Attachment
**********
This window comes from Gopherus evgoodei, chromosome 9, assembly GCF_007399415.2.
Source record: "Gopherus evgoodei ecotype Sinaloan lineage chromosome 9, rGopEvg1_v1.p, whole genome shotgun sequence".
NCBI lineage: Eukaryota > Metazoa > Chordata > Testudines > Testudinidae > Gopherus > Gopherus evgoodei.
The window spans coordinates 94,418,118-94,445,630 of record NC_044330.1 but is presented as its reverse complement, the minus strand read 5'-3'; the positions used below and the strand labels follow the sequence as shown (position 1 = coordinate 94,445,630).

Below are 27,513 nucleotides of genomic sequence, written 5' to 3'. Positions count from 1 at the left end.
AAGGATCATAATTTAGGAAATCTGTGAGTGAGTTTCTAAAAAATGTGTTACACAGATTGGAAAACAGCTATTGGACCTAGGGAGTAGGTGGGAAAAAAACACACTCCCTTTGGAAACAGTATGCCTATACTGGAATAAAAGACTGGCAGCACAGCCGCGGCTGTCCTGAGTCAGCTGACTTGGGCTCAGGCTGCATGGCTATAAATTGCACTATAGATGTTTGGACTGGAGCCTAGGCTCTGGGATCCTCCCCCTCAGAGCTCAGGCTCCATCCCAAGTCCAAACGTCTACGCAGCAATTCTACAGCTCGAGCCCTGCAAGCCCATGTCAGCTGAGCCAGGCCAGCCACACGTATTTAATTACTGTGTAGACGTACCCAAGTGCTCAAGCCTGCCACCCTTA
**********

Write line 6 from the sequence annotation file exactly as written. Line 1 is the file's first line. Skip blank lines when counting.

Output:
AAGGATCATAATTTAGGAAATCTGTGAGTGAGTTTCTAAAAAATGTGTTACACAGATTGGAAAACAGCTATTGGACCTAGGGAGTAGGTGGGAAAAAAACACACTCCCTTTGGAAACAGTATGCCTATACTGGAATAAAAGACTGGCAGCACAGCCGCGGCTGTCCTGAGTCAGCTGACTTGGGCTCAGGCTGCATGGCTATAAATTGCACTATAGATGTTTGGACTGGAGCCTAGGCTCTGGGATCCTCCCCCTCAGAGCTCAGGCTCCATCCCAAGTCCAAACGTCTACGCAGCAATTCTACAGCTCGAGCCCTGCAAGCCCATGTCAGCTGAGCCAGGCCAGCCACACGTATTTAATTACTGTGTAGACGTACCCAAGTGCTCAAGCCTGCCACCCTTA